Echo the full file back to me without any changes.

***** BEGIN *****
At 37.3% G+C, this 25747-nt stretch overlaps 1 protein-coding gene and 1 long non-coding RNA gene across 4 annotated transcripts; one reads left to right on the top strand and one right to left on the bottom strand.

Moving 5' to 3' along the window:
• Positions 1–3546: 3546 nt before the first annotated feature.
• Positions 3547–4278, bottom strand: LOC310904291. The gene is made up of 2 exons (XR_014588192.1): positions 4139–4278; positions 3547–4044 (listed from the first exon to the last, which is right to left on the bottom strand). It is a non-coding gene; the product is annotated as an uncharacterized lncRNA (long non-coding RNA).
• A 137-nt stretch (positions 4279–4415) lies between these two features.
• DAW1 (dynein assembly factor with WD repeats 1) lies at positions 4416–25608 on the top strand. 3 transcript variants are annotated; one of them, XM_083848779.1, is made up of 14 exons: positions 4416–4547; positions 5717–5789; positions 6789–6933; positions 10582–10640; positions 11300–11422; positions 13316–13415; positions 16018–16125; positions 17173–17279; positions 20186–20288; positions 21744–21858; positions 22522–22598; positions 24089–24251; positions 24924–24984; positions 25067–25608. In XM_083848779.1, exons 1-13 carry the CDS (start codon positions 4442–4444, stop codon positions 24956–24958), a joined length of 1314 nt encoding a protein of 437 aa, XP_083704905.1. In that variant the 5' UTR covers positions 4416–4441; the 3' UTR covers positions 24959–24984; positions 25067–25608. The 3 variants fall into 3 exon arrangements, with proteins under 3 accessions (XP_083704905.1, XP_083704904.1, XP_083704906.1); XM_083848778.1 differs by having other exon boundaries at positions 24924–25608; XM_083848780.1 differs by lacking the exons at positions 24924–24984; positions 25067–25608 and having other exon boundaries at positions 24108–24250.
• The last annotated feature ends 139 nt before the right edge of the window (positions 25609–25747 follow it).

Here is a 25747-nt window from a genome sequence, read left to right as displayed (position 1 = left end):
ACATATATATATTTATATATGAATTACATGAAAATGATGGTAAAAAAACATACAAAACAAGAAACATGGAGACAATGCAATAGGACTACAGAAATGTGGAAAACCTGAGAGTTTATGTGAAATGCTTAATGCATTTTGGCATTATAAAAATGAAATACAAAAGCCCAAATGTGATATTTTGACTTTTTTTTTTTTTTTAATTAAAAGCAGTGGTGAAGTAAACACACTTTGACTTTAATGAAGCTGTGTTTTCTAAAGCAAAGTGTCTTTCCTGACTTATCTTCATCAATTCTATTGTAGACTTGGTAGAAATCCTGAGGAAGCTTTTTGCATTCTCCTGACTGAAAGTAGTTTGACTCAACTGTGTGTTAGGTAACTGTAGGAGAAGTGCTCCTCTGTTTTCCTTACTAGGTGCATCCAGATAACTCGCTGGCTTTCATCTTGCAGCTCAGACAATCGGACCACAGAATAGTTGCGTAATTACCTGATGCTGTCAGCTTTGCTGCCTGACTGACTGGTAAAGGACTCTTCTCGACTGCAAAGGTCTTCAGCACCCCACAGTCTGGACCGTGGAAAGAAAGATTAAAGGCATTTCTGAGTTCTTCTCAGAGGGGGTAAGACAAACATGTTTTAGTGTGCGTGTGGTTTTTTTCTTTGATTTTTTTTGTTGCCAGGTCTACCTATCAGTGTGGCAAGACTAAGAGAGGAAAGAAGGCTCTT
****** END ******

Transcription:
At 37.3% G+C, this 25747-nt stretch overlaps 1 protein-coding gene and 1 long non-coding RNA gene across 4 annotated transcripts; one reads left to right on the top strand and one right to left on the bottom strand.

Moving 5' to 3' along the window:
• Positions 1–3546: 3546 nt before the first annotated feature.
• Positions 3547–4278, bottom strand: LOC310904291. The gene is made up of 2 exons (XR_014588192.1): positions 4139–4278; positions 3547–4044 (listed from the first exon to the last, which is right to left on the bottom strand). It is a non-coding gene; the product is annotated as an uncharacterized lncRNA (long non-coding RNA).
• A 137-nt stretch (positions 4279–4415) lies between these two features.
• DAW1 (dynein assembly factor with WD repeats 1) lies at positions 4416–25608 on the top strand. 3 transcript variants are annotated; one of them, XM_083848779.1, is made up of 14 exons: positions 4416–4547; positions 5717–5789; positions 6789–6933; positions 10582–10640; positions 11300–11422; positions 13316–13415; positions 16018–16125; positions 17173–17279; positions 20186–20288; positions 21744–21858; positions 22522–22598; positions 24089–24251; positions 24924–24984; positions 25067–25608. In XM_083848779.1, exons 1-13 carry the CDS (start codon positions 4442–4444, stop codon positions 24956–24958), a joined length of 1314 nt encoding a protein of 437 aa, XP_083704905.1. In that variant the 5' UTR covers positions 4416–4441; the 3' UTR covers positions 24959–24984; positions 25067–25608. The 3 variants fall into 3 exon arrangements, with proteins under 3 accessions (XP_083704905.1, XP_083704904.1, XP_083704906.1); XM_083848778.1 differs by having other exon boundaries at positions 24924–25608; XM_083848780.1 differs by lacking the exons at positions 24924–24984; positions 25067–25608 and having other exon boundaries at positions 24108–24250.
• The last annotated feature ends 139 nt before the right edge of the window (positions 25609–25747 follow it).

Here is a 25747-nt window from a genome sequence, read left to right as displayed (position 1 = left end):
ACATATATATATTTATATATGAATTACATGAAAATGATGGTAAAAAAACATACAAAACAAGAAACATGGAGACAATGCAATAGGACTACAGAAATGTGGAAAACCTGAGAGTTTATGTGAAATGCTTAATGCATTTTGGCATTATAAAAATGAAATACAAAAGCCCAAATGTGATATTTTGACTTTTTTTTTTTTTTTAATTAAAAGCAGTGGTGAAGTAAACACACTTTGACTTTAATGAAGCTGTGTTTTCTAAAGCAAAGTGTCTTTCCTGACTTATCTTCATCAATTCTATTGTAGACTTGGTAGAAATCCTGAGGAAGCTTTTTGCATTCTCCTGACTGAAAGTAGTTTGACTCAACTGTGTGTTAGGTAACTGTAGGAGAAGTGCTCCTCTGTTTTCCTTACTAGGTGCATCCAGATAACTCGCTGGCTTTCATCTTGCAGCTCAGACAATCGGACCACAGAATAGTTGCGTAATTACCTGATGCTGTCAGCTTTGCTGCCTGACTGACTGGTAAAGGACTCTTCTCGACTGCAAAGGTCTTCAGCACCCCACAGTCTGGACCGTGGAAAGAAAGATTAAAGGCATTTCTGAGTTCTTCTCAGAGGGGGTAAGACAAACATGTTTTAGTGTGCGTGTGGTTTTTTTCTTTGATTTTTTTTGTTGCCAGGTCTACCTATCAGTGTGGCAAGACTAAGAGAGGAAAGAAGGCTCTT